Betty White had a wild side.
The legendary “Golden Girls” star – who died on Friday aged 99 – was a pioneering animal rights activist dedicated to saving endangered species and improving conditions at the Los Angeles Zoo.
The beloved actress has worked for decades to advocate for animals in her charitable work, while also publishing a book on the subject and starring on the 1971 show “Pet Set.”
“Betty White has demonstrated a lifelong commitment to helping animals in need, including dedicated support to local shelters and animal welfare efforts, fiercely promoting and protecting the interests of animals in her entertainment endeavors and personally adopting many rescued animals, ”said Matt Bershadker, president of ASPCA, with whom White has worked over the years.
“Betty was a steadfast and compassionate advocate for vulnerable animals across the country, and she will be sorely missed. “
Greater Los Angeles Zoo Association President Tom Jacobson added, “His work with [the zoo] spans more than five decades, and we are grateful for his enduring friendship, lifelong advocacy for animals, and tireless dedication to supporting our mission.
Following White’s death on Friday, fans took to Twitter to thank her for being an animal lover.
” A pioneer. An original. And a really kind soul. May she be forever surrounded by four-legged animals in the sky ”, one fan tweeted.
Another added: “Everyone loved Betty White for a million different valid reasons, but I would like to celebrate her decades of activism, advocacy and dedication to animals and animal welfare, something that she learned when she was a child and that she has been an integral part of her life.
White – who owned dogs, including a Pekingese, a St. Bernard, and a miniature poodle – had a deep love for all things furs and feathers.
“I’m the luckiest person in the world – my life is split into two parts: half animal, half show business,” White told TV Guide in 2009.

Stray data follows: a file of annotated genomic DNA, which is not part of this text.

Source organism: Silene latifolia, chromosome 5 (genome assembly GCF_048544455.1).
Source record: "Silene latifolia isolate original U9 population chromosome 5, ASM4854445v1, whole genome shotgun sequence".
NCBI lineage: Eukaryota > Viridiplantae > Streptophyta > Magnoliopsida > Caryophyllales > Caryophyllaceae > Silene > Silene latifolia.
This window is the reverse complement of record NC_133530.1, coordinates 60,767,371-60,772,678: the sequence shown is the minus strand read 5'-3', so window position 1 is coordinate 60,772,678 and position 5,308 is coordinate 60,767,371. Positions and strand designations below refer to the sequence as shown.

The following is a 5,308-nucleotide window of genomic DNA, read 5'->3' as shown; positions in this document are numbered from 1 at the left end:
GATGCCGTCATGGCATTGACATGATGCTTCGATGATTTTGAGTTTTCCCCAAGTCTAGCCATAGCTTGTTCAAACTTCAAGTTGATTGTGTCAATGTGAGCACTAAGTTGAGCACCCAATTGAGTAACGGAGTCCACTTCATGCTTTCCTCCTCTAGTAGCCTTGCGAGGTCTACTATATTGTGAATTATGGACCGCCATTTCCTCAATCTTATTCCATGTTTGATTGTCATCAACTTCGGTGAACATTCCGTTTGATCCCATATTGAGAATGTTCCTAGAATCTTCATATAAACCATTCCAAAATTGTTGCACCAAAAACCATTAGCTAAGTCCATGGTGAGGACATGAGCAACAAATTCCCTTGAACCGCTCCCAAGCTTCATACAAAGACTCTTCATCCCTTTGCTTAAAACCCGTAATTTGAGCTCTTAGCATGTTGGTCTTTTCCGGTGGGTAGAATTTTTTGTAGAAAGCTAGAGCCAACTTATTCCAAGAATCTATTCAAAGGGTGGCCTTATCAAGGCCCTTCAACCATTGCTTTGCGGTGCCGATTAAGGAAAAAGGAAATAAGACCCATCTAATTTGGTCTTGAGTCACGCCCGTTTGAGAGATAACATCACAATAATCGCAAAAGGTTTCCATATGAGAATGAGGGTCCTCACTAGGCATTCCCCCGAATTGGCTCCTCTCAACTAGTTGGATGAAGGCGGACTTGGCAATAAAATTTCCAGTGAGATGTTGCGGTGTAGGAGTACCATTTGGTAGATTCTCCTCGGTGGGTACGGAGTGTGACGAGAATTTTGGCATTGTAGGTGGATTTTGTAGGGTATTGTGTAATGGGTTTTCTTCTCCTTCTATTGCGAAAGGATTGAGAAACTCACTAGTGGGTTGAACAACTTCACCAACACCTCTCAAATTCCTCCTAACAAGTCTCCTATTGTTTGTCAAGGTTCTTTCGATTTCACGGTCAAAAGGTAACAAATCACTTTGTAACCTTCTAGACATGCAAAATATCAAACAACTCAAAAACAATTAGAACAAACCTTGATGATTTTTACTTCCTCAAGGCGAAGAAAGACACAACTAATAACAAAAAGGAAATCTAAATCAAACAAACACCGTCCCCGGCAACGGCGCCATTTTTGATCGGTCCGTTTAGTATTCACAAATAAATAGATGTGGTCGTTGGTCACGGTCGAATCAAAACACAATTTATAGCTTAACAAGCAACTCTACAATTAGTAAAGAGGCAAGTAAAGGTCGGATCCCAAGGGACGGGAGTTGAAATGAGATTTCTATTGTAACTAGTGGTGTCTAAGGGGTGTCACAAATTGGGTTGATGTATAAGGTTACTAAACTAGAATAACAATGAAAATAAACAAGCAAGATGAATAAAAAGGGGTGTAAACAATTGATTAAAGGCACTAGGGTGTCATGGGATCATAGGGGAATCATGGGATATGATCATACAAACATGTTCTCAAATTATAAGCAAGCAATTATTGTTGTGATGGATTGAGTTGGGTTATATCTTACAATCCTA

“It’s so ingrained in me,” she said, according to Smithsonian magazine. “My mom and dad were both big animal lovers. They imbued me with the fact that for me there isn’t an animal on the planet that I don’t find fascinating and want to know more about.
After White was born in 1922, her mother even joked that her longtime orange tabby cat, Toby, was still the best dog.
“My mom always told me if Toby didn’t approve, I should go back,” White joked to Parade magazine.
In the 1960s, White began working with the Los Angeles Zoo to help improve the then drab conditions in animal enclosures.
“I got involved with the Los Angeles Zoo because I was a little shocked that Los Angeles had such a poor zoo inside,” she told AARP. “I’ve never been the type to stand outside and criticize. I’d rather come in and see what’s going on, see how I can help.
She served on the zoo’s board of directors for over 50 years, paving the way for state-of-the-art exhibits on chimpanzees, orangutans and gorillas.
“A lot of people are closed-minded about zoos. They think no animal should be in captivity, they should all be in the wild in their own habitat. Well, of course that’s a myth. White told the Smithsonian.
In the 1970s, White also worked with the Morris Animal Foundation, which “advances animal health” through first-rate research, according to its website.
White was ultimately chairman emeritus of the group as he developed groundbreaking animal sciences such as the Feline Leukemia Vaccine and the Potomac Equine Fever Vaccine.
Over the years, she has also worked closely with the Los Angeles ASPCA and The Seeing Eye Guide Dog School.
In 2011, White published the book Betty and her friends: my life at the zoo and went on to host animal-centric TV specials, such as the “Hero Dog Awards”, “Big Cat Week” and “Betty White Goes Wild”.